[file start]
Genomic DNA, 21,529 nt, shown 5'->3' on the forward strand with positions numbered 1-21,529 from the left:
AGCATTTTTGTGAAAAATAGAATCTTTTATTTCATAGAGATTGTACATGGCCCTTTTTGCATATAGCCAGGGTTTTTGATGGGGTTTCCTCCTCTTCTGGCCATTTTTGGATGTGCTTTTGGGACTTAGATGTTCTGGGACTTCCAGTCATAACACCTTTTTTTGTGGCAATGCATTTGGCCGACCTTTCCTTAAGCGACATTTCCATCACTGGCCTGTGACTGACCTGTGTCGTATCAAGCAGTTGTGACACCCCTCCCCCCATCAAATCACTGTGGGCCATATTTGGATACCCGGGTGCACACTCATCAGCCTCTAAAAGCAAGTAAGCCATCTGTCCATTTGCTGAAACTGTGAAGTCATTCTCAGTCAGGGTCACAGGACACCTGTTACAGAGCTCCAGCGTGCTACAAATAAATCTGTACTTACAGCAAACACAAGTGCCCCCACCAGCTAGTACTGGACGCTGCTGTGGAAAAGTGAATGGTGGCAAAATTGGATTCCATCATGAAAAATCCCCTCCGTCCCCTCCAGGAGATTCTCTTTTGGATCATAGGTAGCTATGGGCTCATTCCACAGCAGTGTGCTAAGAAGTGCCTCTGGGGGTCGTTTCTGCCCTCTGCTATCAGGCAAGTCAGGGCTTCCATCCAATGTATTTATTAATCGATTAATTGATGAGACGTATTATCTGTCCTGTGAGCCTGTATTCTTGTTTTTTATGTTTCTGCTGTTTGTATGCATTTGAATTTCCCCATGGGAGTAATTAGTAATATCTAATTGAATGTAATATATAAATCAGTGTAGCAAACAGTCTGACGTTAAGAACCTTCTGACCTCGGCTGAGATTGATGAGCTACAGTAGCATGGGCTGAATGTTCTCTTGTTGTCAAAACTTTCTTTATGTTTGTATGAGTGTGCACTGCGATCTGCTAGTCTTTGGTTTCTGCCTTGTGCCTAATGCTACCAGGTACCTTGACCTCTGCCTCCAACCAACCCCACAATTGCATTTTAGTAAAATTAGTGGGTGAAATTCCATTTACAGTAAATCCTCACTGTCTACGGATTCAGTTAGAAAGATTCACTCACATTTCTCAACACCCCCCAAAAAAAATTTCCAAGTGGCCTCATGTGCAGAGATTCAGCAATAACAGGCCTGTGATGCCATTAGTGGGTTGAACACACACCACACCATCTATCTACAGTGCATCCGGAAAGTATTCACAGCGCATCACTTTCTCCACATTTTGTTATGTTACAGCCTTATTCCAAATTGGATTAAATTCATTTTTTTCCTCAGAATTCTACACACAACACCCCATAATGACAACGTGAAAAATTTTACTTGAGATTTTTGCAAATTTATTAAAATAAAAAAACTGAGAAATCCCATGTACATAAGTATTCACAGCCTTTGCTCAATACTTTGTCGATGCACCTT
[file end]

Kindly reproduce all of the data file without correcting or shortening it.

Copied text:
Genomic DNA, 21,529 nt, shown 5'->3' on the forward strand with positions numbered 1-21,529 from the left:
AGCATTTTTGTGAAAAATAGAATCTTTTATTTCATAGAGATTGTACATGGCCCTTTTTGCATATAGCCAGGGTTTTTGATGGGGTTTCCTCCTCTTCTGGCCATTTTTGGATGTGCTTTTGGGACTTAGATGTTCTGGGACTTCCAGTCATAACACCTTTTTTTGTGGCAATGCATTTGGCCGACCTTTCCTTAAGCGACATTTCCATCACTGGCCTGTGACTGACCTGTGTCGTATCAAGCAGTTGTGACACCCCTCCCCCCATCAAATCACTGTGGGCCATATTTGGATACCCGGGTGCACACTCATCAGCCTCTAAAAGCAAGTAAGCCATCTGTCCATTTGCTGAAACTGTGAAGTCATTCTCAGTCAGGGTCACAGGACACCTGTTACAGAGCTCCAGCGTGCTACAAATAAATCTGTACTTACAGCAAACACAAGTGCCCCCACCAGCTAGTACTGGACGCTGCTGTGGAAAAGTGAATGGTGGCAAAATTGGATTCCATCATGAAAAATCCCCTCCGTCCCCTCCAGGAGATTCTCTTTTGGATCATAGGTAGCTATGGGCTCATTCCACAGCAGTGTGCTAAGAAGTGCCTCTGGGGGTCGTTTCTGCCCTCTGCTATCAGGCAAGTCAGGGCTTCCATCCAATGTATTTATTAATCGATTAATTGATGAGACGTATTATCTGTCCTGTGAGCCTGTATTCTTGTTTTTTATGTTTCTGCTGTTTGTATGCATTTGAATTTCCCCATGGGAGTAATTAGTAATATCTAATTGAATGTAATATATAAATCAGTGTAGCAAACAGTCTGACGTTAAGAACCTTCTGACCTCGGCTGAGATTGATGAGCTACAGTAGCATGGGCTGAATGTTCTCTTGTTGTCAAAACTTTCTTTATGTTTGTATGAGTGTGCACTGCGATCTGCTAGTCTTTGGTTTCTGCCTTGTGCCTAATGCTACCAGGTACCTTGACCTCTGCCTCCAACCAACCCCACAATTGCATTTTAGTAAAATTAGTGGGTGAAATTCCATTTACAGTAAATCCTCACTGTCTACGGATTCAGTTAGAAAGATTCACTCACATTTCTCAACACCCCCCAAAAAAAATTTCCAAGTGGCCTCATGTGCAGAGATTCAGCAATAACAGGCCTGTGATGCCATTAGTGGGTTGAACACACACCACACCATCTATCTACAGTGCATCCGGAAAGTATTCACAGCGCATCACTTTCTCCACATTTTGTTATGTTACAGCCTTATTCCAAATTGGATTAAATTCATTTTTTTCCTCAGAATTCTACACACAACACCCCATAATGACAACGTGAAAAATTTTACTTGAGATTTTTGCAAATTTATTAAAATAAAAAAACTGAGAAATCCCATGTACATAAGTATTCACAGCCTTTGCTCAATACTTTGTCGATGCACCTT